Creating innovative outdoor collaboration areasCreating innovative outdoor collaboration areas


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Creating innovative outdoor collaboration areas

To create an awesome office environment you need to look more widely than just the office building. Using the area around the office with some creative landscaping can create some really cool outdoor collaboration areas so that people can work together while making the most of the beautiful weather. It can be a really good idea to get a landscape architect involved very early in the project to make sure that your indoor and outdoor areas are effectively integrated. This blog is all about creating workspaces in the great outdoors and will suit architects and building managers making the most of their space.

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Five Tips for Using a Pit and Retaining Walls Under Your Mobile Home

If you decide to live in a mobile home permanently, you typically remove the wheels, place the home on piers and pads, and hide the trailer with skirting. However, that is not the only option. If you prefer a more permanent look, you may want to put your home on a pit lined with retaining walls. Here are some tips to keep in mind if you go that direction:

1. Don't use pits in wet, marshy areas

If you are moving your mobile home to an area that is relatively wet, you may want to use the traditional pier, pad and skirting method rather than a pit with retaining walls. In particular, if the water table level moves close to the surface of the land at any point, the pit can easily turn into a swampy mess. That can lead to mould or other damage in your mobile home.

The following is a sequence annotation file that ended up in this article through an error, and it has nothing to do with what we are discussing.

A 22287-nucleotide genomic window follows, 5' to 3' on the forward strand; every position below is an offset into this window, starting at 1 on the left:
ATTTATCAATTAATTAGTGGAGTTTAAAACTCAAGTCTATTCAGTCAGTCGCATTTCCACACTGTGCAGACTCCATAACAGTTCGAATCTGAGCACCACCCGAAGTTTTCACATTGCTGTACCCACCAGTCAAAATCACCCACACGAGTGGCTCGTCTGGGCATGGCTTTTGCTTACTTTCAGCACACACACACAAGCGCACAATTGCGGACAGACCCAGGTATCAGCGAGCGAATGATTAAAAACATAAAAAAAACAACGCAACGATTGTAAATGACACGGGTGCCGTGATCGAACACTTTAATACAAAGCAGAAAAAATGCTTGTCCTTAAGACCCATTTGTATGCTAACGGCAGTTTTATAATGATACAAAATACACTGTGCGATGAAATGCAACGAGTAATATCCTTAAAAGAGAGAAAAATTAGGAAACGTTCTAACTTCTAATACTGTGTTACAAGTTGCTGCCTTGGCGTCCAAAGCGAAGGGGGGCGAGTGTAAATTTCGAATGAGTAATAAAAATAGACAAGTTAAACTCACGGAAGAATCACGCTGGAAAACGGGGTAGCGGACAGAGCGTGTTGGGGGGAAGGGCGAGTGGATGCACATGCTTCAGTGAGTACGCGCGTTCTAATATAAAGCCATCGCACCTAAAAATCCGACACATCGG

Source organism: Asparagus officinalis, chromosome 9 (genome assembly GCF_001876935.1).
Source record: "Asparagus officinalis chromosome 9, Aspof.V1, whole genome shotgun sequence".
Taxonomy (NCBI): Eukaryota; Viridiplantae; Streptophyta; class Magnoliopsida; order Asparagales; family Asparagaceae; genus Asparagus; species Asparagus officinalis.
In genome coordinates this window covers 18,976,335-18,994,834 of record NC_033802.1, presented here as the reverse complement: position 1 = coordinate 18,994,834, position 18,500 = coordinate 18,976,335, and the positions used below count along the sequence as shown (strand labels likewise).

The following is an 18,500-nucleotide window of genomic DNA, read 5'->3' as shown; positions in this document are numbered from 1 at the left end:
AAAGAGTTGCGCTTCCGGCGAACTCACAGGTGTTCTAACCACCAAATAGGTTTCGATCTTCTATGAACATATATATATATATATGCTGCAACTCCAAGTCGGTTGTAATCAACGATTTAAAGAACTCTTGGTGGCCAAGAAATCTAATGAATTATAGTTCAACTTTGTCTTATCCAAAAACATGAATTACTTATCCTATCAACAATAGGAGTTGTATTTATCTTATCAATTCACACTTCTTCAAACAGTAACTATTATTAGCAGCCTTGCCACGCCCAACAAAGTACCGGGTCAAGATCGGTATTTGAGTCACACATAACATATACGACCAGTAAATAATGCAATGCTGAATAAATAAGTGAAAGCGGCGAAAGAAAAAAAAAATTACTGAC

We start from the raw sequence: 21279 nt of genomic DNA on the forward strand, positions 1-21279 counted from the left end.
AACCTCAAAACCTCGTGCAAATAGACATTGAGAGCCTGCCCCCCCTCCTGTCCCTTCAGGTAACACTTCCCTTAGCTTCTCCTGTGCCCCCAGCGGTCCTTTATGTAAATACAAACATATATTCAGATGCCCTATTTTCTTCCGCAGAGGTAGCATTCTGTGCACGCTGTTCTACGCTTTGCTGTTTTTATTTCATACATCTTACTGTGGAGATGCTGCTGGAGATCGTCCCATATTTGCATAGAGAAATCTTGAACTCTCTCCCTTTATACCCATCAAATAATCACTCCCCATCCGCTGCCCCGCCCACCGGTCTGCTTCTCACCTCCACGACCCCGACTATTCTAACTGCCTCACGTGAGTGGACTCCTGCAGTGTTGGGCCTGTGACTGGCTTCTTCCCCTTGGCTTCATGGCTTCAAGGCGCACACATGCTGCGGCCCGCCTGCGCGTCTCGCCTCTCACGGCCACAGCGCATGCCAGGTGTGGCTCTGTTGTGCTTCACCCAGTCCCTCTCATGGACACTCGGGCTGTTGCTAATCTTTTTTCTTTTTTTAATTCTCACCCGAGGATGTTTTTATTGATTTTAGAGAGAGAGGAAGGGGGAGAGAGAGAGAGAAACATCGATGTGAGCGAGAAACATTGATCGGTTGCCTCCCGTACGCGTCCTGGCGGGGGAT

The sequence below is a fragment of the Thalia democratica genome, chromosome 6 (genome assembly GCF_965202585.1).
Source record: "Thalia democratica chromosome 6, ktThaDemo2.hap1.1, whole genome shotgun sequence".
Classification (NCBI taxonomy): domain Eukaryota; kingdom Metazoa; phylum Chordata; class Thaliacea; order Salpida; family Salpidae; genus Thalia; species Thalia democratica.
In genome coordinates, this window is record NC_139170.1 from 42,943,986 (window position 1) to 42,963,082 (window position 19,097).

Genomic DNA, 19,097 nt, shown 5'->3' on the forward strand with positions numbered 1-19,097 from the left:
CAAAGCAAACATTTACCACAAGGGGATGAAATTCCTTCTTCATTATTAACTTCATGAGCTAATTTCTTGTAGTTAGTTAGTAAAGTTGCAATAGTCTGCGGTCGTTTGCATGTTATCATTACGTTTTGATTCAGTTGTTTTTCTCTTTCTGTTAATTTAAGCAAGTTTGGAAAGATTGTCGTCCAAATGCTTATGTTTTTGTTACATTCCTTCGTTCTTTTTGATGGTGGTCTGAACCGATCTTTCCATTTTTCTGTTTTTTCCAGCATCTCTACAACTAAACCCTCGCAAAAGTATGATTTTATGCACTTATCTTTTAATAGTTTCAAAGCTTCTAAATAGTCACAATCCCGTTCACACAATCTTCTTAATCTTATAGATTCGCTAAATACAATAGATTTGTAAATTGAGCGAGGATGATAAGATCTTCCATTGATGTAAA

2. Leave room for maintenance under the home

In most cases, the ductwork or plumbing in the mobile home needs to be accessed from beneath the house. To make this possible, your pit should be deep enough and the retaining walls should be high enough so that someone can get under the house, crawl around comfortably and do the needed maintenance work.

3. Don't forget about ventilation

When you put a mobile home on a pit, an excavation crew digs the pit and lines it with a retaining wall. The wall supports part of the home, but it also prevents the dirt from around the edges of the pit from falling back into the pit and destabilising the mobile home. Ideally, however, these walls should not be completely solid. Instead, they should feature small openings for ventilation.

4. Don't forget interior piers

Although the retaining wall supports some of your mobile home, you still need to ensure that the middle of the mobile home's frame is supported. To do that, use piers just as you normally would under a mobile home. After the mobile home has been placed on the retaining walls, someone should crawl under the home, into the pit and position the piers in place.

5. Think about fun retaining wall blocks

Retaining walls can be made of lots of different designs and materials. With many designs, a small part of the retaining wall is visible beneath the perimeter of the mobile home. To create a decorative look, don't use plain, boring retaining wall blocks. Instead, use colours or textures that add something special to your home.